The other day I looked at the Xilence Xilent Blade Pro heatsink. Xilence produces a long list of cooling products. A good example of their wide selection is their Dual Heatpipe RAM Cooler. Designed to give great ram cooling for overclocking it's a perfect match for dedicated gamers and overclocking geeks.

Review Sample Provided by: Xilence

Review by: Wes

Pictures by: Wes

Specifications

Color: black, copper
Dimensions: 94 x 154 x 18 mm
Net weight: 160 g
Noise: 0 dB/A - fanless

Packaging

Xilence packed the Xilent Blade Pro away in an easy to open blister packaging. Because of the blister packaging the heatsink was super easy see from almost any angle giving you a chance to know what you are buying before you get it. The background stuck with Xilence's red and black theme along with a few designs. Keeping it simple, the back of the packaging had a small specification list along with a small feature list in a few different languages.

Installation

The biggest issue I had during installation was finding a stick of ram that didn't already have heat spreaders on them. Most good gaming ram comes with some sort of heatspreader attached to help keep them cool, the problem is that most are double sided sticky taped to the ram. If you try to remove the heatspreader or tape, you risk the possibility of damaging your ram. Once I found ram to work with the installation went quickly. Six screws hold everything together, once taken out everything came apart give access to work. First you install the silicon padding depending on if your ran has chips on both sides or just one. Now you spread out the included thermal paste around the Heatpipes for good heat transfer. Next, you align the ram in the correct spot and put everything back together around it. The six screws tighten down and prevent the heatsink from coming off or moving around.

Performance

Due to the limited availability or ram without heatspreaders, I found myself using a 1-gig stick of DDR 400. Because of this I wasn't testing on my normal test rig. I was sporting my 3000+ single core AMD setup from years ago. Even with the old setup it was easy to run prime95 in Ram mode to get everything heated up. I wasn't able to get any accurate temperatures with our infrared thermometer. I did notice that after some time you can feel the heatpipes near the ram start to heat up. I didn't notice the heatsink part of the Dual Heatpipe Ram Cooler ever heating up. This tells me that once the heat makes it to the heatsink it does a good job of dissipating it. A lot of Ram manufactures recently have been turning to fans on top of their high end ram to keep the temperatures down. Xilence didn't have to do with that with the Dual Heatpipe Ram Cooler. Because of this it obviously makes no noise, making it a great idea for anyone wanting to cool things down without increasing the noise.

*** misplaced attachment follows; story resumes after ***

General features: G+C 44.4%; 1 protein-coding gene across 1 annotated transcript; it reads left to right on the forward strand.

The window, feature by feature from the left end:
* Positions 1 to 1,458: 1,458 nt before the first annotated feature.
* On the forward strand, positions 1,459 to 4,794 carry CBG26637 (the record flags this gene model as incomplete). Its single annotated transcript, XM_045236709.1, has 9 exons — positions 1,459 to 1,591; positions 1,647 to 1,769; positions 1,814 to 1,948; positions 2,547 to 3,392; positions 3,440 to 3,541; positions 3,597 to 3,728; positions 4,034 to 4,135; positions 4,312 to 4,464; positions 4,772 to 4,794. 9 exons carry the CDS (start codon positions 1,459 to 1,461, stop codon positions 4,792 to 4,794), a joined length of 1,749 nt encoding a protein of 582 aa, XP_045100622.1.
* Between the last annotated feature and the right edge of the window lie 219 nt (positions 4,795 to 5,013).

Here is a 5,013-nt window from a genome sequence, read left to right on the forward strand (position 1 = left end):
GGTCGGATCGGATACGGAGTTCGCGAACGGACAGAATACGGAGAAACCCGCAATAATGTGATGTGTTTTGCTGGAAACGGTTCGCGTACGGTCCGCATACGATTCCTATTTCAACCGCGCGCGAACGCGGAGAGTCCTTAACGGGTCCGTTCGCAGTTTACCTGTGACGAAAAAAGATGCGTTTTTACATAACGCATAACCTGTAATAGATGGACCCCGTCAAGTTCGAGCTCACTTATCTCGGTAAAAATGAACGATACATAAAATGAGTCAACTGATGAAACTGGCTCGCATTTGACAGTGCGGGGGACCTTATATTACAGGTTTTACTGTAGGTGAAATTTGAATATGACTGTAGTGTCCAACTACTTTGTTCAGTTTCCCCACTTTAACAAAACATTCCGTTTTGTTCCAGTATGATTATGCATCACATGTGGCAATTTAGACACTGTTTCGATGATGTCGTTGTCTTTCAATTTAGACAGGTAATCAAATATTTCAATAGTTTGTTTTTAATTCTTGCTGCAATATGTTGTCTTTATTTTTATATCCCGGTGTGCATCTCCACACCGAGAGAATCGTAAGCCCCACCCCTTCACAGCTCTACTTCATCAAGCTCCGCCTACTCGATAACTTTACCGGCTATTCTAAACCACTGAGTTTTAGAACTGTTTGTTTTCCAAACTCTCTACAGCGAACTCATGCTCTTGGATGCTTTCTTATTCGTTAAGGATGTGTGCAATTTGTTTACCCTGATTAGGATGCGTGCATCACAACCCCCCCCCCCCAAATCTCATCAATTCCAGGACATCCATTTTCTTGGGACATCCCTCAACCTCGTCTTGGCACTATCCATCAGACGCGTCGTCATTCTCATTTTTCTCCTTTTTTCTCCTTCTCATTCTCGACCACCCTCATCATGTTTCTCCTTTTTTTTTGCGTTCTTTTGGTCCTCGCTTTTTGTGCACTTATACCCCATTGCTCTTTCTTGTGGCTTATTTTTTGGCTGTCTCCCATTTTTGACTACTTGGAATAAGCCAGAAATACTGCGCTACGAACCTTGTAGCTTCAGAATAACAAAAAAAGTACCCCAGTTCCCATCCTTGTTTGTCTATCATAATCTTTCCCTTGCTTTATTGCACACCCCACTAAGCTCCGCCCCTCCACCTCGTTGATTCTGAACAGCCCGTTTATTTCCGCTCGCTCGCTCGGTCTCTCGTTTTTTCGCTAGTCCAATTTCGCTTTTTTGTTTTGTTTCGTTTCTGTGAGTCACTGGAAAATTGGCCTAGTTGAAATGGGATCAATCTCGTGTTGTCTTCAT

Overall

The Xilence Dual Heatpipe RAM Cooler does a great job. The heatpipes perform flawlessly at moving the heat away from the ram into the heatsinks. In all of my testing I only found one issue with the performance infact. Due to the size of the cooler it can cause some fitment issues in wide CPU heatsinks. Other than that issue I would recommend the Dual Heatpipe RAM Cooler to anyone who is looking to cool down ram that doesn't have its own heat spreaders. That brings me to the Achilles' heal of this product. Most high performance ram already comes with a heatspreader on them from the factory. If you try to take it off to install the Xilence Dual Heatpipe RAM Cooler you run a high risk of damaging the ram in the process. This damage may not be covered under warranties due to the removal of the stock heatspreader. In other words this is a great product with a very limited chance of being needed and that's really a shame because the Xilence Dual Heatpipe RAM Cooler is truly a great ram heatsink.

Author Bio
garfi3ld
Author: garfi3ldWebsite: https://lanoc.org
Editor-in-chief
You might call him obsessed or just a hardcore geek. Wes's obsession with gaming hardware and gadgets isn't anything new, he could be found taking things apart even as a child. When not poking around in PC's he can be found playing League of Legends, Awesomenauts, or Civilization 5 or watching a wide variety of TV shows and Movies. A car guy at heart, the same things that draw him into tweaking cars apply when building good looking fast computers. If you are interested in writing for Wes here at LanOC you can reach out to him directly using our contact form.

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